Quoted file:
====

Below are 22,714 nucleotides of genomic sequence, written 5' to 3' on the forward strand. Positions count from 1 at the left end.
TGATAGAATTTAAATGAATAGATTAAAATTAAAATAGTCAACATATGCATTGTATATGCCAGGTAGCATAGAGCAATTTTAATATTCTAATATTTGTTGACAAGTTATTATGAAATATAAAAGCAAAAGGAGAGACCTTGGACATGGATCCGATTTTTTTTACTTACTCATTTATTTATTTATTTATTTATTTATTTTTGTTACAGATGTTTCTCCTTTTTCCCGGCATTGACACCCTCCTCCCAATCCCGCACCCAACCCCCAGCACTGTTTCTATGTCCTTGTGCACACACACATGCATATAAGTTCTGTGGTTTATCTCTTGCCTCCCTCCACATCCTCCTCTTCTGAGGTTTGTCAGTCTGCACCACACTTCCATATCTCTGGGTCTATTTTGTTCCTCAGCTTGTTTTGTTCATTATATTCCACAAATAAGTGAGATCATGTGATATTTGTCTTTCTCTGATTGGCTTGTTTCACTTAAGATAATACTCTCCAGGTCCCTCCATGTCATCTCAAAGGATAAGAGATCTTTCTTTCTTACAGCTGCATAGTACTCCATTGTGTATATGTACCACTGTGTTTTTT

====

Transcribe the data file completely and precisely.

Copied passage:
Below are 22,714 nucleotides of genomic sequence, written 5' to 3' on the forward strand. Positions count from 1 at the left end.
TGATAGAATTTAAATGAATAGATTAAAATTAAAATAGTCAACATATGCATTGTATATGCCAGGTAGCATAGAGCAATTTTAATATTCTAATATTTGTTGACAAGTTATTATGAAATATAAAAGCAAAAGGAGAGACCTTGGACATGGATCCGATTTTTTTTACTTACTCATTTATTTATTTATTTATTTATTTATTTTTGTTACAGATGTTTCTCCTTTTTCCCGGCATTGACACCCTCCTCCCAATCCCGCACCCAACCCCCAGCACTGTTTCTATGTCCTTGTGCACACACACATGCATATAAGTTCTGTGGTTTATCTCTTGCCTCCCTCCACATCCTCCTCTTCTGAGGTTTGTCAGTCTGCACCACACTTCCATATCTCTGGGTCTATTTTGTTCCTCAGCTTGTTTTGTTCATTATATTCCACAAATAAGTGAGATCATGTGATATTTGTCTTTCTCTGATTGGCTTGTTTCACTTAAGATAATACTCTCCAGGTCCCTCCATGTCATCTCAAAGGATAAGAGATCTTTCTTTCTTACAGCTGCATAGTACTCCATTGTGTATATGTACCACTGTGTTTTTT